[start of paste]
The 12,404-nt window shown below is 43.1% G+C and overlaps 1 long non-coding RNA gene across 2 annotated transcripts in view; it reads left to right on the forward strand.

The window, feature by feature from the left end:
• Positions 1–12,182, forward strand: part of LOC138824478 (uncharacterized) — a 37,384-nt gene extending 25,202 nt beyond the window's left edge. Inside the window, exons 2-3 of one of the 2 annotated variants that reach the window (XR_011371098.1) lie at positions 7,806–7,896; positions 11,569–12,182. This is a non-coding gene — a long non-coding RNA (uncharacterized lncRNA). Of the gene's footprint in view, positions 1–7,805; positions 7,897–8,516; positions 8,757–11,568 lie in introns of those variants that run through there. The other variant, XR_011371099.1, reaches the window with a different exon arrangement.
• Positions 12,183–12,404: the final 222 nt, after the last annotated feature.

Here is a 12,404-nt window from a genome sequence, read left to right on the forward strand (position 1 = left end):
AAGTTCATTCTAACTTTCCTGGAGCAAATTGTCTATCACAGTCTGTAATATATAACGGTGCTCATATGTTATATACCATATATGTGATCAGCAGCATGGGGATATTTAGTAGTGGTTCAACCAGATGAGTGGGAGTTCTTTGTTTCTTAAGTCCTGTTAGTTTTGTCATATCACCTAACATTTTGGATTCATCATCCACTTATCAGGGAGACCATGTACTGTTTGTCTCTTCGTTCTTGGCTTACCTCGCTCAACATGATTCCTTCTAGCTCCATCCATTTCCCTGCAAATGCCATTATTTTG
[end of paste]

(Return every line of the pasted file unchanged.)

The 12,404-nt window shown below is 43.1% G+C and overlaps 1 long non-coding RNA gene across 2 annotated transcripts in view; it reads left to right on the forward strand.

The window, feature by feature from the left end:
• Positions 1–12,182, forward strand: part of LOC138824478 (uncharacterized) — a 37,384-nt gene extending 25,202 nt beyond the window's left edge. Inside the window, exons 2-3 of one of the 2 annotated variants that reach the window (XR_011371098.1) lie at positions 7,806–7,896; positions 11,569–12,182. This is a non-coding gene — a long non-coding RNA (uncharacterized lncRNA). Of the gene's footprint in view, positions 1–7,805; positions 7,897–8,516; positions 8,757–11,568 lie in introns of those variants that run through there. The other variant, XR_011371099.1, reaches the window with a different exon arrangement.
• Positions 12,183–12,404: the final 222 nt, after the last annotated feature.

Here is a 12,404-nt window from a genome sequence, read left to right on the forward strand (position 1 = left end):
AAGTTCATTCTAACTTTCCTGGAGCAAATTGTCTATCACAGTCTGTAATATATAACGGTGCTCATATGTTATATACCATATATGTGATCAGCAGCATGGGGATATTTAGTAGTGGTTCAACCAGATGAGTGGGAGTTCTTTGTTTCTTAAGTCCTGTTAGTTTTGTCATATCACCTAACATTTTGGATTCATCATCCACTTATCAGGGAGACCATGTACTGTTTGTCTCTTCGTTCTTGGCTTACCTCGCTCAACATGATTCCTTCTAGCTCCATCCATTTCCCTGCAAATGCCATTATTTTG